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Morrisseau: Influence of Rock Art and Birchbark Scrolls

 

In the 1950's and '60's Morrisseau traveled widely to bush communities in Canada and visited some northern Minnesota reservations. He met with many who today are considered knowledgeable elders, both to learn from them and to teach. He visited many sacred sites where there are petroglyphs both carved and painted on the stone, places quite hard to reach, generally unknown. He taught by painting, as well as (later) writing.

I named this sky-figure Mide Skyman-- when I first saw it. Clicking will display it larger. It was donated (in black and white drawing) to Awkesasne Notes in 1974. Morrisseau is the progenitor of an entire stylistic school, sometimes called "Northern Woodland Painting" and sometimes referred to as "Legend painting", but to almost all Indian people who know and are moved by it, it is called "Medicine Painting." Compare Skyman with the ancient rock painting, below left.

Morrisseau would give paintings and drawings to people he stayed with back in the far shabby parts of reservations where government money and jobs never reaches, where the traditional old people tend to live.

One of Medicine Painting's features is the so called "mystic x-ray vision" where animal spirits (and sometimes people) are shown with non-anatomical symbolic-patterns insides, representing internal powers, rather than guts. Projections -- hooks, points, rays -- indicate various forms of power radiating from the beings, and connecting lines indicate either " power directed to" or a causal connection of some type.

Most of these conventions of symbolism are found in very ancient rock carvings and paintings all over the Great Lakes and Canadian Shield. They are also preserved incised on birchbark scrolls, which recorded history, Midè knowledge, and songs.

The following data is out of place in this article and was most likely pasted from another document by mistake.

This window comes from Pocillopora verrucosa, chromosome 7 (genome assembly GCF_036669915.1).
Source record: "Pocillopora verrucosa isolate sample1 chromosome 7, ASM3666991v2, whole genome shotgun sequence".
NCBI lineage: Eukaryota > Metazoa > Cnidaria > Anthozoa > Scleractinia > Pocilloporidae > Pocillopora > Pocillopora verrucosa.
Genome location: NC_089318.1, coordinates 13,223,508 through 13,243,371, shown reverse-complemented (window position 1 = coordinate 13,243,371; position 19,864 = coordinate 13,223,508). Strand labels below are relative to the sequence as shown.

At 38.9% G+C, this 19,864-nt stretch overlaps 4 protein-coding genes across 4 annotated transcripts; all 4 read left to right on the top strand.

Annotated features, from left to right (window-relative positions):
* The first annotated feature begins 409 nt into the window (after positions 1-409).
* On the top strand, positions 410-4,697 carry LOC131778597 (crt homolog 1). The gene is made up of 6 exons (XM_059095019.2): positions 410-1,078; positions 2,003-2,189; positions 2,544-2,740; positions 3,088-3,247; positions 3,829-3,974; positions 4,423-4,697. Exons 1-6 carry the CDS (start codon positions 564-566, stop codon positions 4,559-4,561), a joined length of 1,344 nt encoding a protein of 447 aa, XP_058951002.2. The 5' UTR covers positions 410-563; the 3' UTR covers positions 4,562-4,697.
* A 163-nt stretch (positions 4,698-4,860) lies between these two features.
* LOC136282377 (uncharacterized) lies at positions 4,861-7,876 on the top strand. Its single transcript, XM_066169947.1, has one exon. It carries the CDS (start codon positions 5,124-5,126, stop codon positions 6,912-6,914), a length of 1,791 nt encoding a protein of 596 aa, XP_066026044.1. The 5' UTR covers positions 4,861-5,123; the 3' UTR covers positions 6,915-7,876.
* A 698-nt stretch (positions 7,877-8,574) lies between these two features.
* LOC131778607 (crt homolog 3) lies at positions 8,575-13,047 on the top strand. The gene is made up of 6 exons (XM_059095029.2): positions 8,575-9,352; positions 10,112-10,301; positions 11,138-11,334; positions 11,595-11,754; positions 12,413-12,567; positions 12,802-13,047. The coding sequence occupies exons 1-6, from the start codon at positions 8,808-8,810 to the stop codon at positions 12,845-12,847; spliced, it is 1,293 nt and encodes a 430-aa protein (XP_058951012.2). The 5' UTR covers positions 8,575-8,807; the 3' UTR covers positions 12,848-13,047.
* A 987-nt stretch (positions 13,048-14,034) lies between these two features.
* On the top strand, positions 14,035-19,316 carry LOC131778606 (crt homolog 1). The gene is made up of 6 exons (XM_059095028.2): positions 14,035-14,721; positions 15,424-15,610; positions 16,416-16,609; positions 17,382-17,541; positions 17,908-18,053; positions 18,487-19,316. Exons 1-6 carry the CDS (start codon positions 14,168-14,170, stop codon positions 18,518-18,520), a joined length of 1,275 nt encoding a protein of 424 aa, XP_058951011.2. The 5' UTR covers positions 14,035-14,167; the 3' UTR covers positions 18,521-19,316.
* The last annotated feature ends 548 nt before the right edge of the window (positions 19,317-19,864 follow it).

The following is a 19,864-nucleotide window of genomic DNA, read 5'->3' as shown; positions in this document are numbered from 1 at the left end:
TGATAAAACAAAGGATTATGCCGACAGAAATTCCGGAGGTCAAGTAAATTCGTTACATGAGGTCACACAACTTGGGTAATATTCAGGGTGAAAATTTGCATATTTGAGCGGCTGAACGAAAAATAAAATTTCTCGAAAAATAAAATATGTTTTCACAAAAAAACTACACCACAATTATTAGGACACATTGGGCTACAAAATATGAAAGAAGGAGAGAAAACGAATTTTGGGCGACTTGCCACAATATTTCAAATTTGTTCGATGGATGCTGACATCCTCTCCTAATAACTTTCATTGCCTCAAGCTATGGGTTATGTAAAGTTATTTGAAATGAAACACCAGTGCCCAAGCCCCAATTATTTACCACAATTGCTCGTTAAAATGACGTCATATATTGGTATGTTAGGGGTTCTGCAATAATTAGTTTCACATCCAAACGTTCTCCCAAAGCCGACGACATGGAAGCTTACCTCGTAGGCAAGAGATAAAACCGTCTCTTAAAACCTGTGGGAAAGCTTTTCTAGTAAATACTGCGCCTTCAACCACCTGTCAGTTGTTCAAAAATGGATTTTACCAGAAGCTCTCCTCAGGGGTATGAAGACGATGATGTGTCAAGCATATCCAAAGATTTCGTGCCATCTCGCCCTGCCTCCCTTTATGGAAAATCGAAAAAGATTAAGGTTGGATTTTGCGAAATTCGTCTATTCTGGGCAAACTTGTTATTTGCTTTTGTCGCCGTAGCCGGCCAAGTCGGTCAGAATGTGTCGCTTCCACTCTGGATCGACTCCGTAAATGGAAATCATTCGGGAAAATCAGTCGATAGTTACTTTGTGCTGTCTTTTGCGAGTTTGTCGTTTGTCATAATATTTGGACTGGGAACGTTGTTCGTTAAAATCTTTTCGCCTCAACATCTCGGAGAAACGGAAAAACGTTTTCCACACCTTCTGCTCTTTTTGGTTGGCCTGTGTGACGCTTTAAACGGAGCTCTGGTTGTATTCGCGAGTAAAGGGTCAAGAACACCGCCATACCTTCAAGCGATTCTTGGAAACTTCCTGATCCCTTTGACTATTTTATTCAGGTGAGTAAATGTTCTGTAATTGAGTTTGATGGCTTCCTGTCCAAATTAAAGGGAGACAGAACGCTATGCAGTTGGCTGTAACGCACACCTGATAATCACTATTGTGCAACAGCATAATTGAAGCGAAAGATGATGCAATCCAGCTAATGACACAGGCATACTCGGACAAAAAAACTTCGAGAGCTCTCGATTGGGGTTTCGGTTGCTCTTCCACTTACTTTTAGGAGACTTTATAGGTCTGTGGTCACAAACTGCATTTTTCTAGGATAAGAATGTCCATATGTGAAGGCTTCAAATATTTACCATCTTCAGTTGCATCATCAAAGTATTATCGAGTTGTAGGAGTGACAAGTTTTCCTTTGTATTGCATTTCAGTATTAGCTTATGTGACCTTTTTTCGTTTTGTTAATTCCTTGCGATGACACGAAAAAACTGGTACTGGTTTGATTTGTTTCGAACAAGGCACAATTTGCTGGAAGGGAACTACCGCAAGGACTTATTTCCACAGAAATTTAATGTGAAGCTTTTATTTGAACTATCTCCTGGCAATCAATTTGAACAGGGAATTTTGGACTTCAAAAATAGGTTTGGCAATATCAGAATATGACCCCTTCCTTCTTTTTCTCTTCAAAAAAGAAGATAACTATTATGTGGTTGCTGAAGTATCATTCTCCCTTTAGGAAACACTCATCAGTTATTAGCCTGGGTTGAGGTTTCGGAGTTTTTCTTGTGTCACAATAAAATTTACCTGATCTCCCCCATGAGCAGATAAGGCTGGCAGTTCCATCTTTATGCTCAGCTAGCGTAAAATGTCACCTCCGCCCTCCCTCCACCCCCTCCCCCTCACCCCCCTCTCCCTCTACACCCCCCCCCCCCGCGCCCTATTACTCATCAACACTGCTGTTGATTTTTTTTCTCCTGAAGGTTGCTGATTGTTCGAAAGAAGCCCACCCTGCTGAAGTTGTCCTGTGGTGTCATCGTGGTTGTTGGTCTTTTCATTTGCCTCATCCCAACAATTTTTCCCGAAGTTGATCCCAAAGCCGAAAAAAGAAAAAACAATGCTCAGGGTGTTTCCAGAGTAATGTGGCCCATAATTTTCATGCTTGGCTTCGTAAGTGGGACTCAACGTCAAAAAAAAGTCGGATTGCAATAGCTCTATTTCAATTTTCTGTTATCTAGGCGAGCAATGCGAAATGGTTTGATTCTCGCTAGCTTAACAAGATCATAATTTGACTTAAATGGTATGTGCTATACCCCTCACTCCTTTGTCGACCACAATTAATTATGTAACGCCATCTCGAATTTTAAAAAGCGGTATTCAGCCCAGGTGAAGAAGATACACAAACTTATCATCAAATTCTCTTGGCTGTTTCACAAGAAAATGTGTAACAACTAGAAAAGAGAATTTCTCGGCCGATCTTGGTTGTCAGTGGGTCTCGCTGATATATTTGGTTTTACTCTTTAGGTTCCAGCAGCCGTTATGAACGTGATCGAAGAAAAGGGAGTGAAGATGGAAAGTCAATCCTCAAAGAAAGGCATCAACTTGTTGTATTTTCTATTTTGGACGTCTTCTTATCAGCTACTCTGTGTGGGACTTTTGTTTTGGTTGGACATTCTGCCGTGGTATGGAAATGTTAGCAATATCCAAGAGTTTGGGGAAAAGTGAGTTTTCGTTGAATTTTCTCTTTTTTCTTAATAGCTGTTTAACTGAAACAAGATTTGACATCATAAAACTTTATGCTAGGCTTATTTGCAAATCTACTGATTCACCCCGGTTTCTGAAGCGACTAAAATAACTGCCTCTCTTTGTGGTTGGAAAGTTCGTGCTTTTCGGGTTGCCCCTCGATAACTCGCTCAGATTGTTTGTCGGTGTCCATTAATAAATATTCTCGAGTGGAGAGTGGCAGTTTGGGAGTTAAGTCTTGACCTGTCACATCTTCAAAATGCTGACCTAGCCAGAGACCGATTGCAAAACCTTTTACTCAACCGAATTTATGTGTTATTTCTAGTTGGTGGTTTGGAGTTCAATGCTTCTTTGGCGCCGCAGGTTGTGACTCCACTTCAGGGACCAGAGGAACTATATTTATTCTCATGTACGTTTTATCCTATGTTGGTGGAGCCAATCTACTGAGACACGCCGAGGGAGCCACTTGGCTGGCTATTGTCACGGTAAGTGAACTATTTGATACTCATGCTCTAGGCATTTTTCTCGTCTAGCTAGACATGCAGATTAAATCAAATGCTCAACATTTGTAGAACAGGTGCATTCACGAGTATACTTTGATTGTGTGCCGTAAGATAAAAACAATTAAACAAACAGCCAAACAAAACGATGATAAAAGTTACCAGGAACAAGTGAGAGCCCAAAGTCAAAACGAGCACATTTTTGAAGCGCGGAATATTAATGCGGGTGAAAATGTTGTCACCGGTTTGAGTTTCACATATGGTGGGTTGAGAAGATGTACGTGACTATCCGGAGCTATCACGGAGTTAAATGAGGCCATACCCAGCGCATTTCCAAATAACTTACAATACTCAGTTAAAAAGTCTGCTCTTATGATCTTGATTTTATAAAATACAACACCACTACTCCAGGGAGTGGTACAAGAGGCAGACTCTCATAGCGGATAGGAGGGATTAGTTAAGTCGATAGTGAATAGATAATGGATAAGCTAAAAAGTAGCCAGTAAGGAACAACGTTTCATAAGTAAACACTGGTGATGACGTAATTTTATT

Mide sky figure is one of 2 ink drawings brought to Akwesasne Notes in 1974 by some young artists visiting from Manitoulin Island Odawa Reserve. The style is medicine painting. I was told the two drawings represent constellations -- this is Orion, the hunter. He is a sky-medicine healer, with an otter-skin medicine bag (which shoots curing Megis shells into people who are ill at Midewiwin grand ceremonies). From his head is a direct lightning-like connection to sky-power. I recognized the style as similar to Morriseau's, but thought it was one of his students.

While researching for this essay I came across the rock painting (a poor, reconstructed photo of it is shown above). Morrisseau knew about this. It was located along a rough, shortcut canoe route from Lac Seul to Lake Winnepeg, along the Bloodvein drainage. He took Selwyn Dudeny, author of a book about birchbark scrolls, there, and Dudeny photographed the Sky Mide rock figure. It's the obvious source of the drawing I now believe must have been made by Morrisseau himself, and brought to Notes by a student from the Manitoulin summer art-school. Those students -- who are far from the Winnipeg canoe route -- would not have seen the rock painting, as Morrisseau did. Along the Bloodvein from the wst shore of Lake Nipigon (where Morrisseau's grandparents' home was) to Lake Winnipeg is a route that Morrisseau took Selwyn Dewdeny in the early 1960's, showing him rock art. The rock art skyman is photographed in Dewdeny's book, The Sacred Scrolls of the Southern Ojibway. Since Morrisseau guided him on his explorations seeking rock art, Morrisseau certainly saw it, and seems to have been quite directly inspired by it.

Petroglyphs, or rock art as it is coming to be called, is (or used to be) found all over the U.S. and Canada. Petrographs -- paintings on the stone -- were usually meant to be renwed in periodic ceremonies. Most have faded badly, remaining barely legible. Petroglyphs, carven in stone, last better, but are subject to weathering and vandalism. Most people tend to think they are found only in the southwest and California, but this is not so. You can see a few of the thousands of Jeffers petroglyphs located in a shortgrass prairie ares of southwestern Minnesota, among quartzite boulders, near a mile-long line of boulders that is probably a solstice sunrise marker. In Ontario, sits can be visited at Petroglyphs Provincial Park., and there is another extensive northern site in Sanilac, Michigan. Here is a page with many images and links to rock art images worldwide.